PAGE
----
Administrative Law Matters

Commentary on developments in administrative law, particularly judicial review of administrative action by common law courts.


Tribunal Competence and Expertise

Here is my blog post on the doctrinal law relating to tribunal competence and expertise for the Tribunal Watch Ontario/Windsor Law webinar on independence and impartiality. Here is what Tribunal Watch Ontario’s Statement of Principles says Adjudicators must be optimally competent and the tribunal equally competent in the exercise of its mandate. Adjudicators must have […] Read more


More on the Non-Delegation Doctrine

The non-delegation issues in the Carbon Pricing References have garnered significant attention in recent weeks. I discussed Côté J’s partial dissent as a guest on Breakfast with Appeal, an outstanding series run by the appellate group at Torys LLP. You can see a brief clip here (the format is breakfast TV, hence my choice of […] Read more


Tribunal Independence Webinars

Windsor Law, in association with Tribunal Watch Ontario, is holding two free webinars on tribunal independence. Tribunal Independence and Impartiality kicks off tomorrow, May 25, with another event on June 1. The webinar speakers have contributed short blog posts, which can be accessed here. The jumping-off point is provided by Tribunal Watch’s The Adjudicative Tribunal […] Read more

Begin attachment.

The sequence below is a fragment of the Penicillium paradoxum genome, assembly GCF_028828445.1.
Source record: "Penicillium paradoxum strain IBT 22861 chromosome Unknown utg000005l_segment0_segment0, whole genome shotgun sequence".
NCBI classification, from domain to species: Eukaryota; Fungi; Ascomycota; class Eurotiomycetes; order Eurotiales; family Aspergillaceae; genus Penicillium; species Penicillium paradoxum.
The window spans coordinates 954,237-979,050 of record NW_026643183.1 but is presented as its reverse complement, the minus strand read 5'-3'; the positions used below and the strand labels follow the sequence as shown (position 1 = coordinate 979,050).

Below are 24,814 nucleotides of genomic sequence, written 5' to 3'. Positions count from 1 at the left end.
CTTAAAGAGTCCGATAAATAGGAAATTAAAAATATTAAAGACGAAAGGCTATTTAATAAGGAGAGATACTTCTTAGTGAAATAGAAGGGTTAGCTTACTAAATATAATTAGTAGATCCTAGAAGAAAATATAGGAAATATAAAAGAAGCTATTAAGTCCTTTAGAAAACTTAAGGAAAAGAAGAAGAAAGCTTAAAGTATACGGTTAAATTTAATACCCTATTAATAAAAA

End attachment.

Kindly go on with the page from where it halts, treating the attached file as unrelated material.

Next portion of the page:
The Concept of Nullity in Administrative Law: the UK Government’s Judicial Review Reform Project

In response to the report of the Independent Review of Administrative Law, the UK government launched a consultation period on several targeted reforms to judicial review. One of these relates to so-called ‘Cart’ judicial reviews, continuing the tortuous tale of the relationship between the UK’s tribunal structure and its superior courts. Another relates to clarifying […] Read more


The Kerr Report’s vision for the Administrative Review Council and the (sad) modern reality (Narelle Bedford)

Cross-posted from the Australian Public Law blog: see also the first and second posts in the series. The Administrative Review Council (ARC) was a vital part of the Kerr Committee’s recommendations for increased oversight of executive decisions that impact individuals. The Kerr Committee recorded that ‘fundamental to our system for the introduction of a proper […] Read more


Exam Season

I am currently knee-deep in exam scripts, having taught Administrative Law twice in the Winter Term (once in English, once in French). I thought readers might be interested in taking a look at the final exam I set (70%, with a mid-term accounting for the other 30%). A is an inmate in a federal penitentiary. […] Read more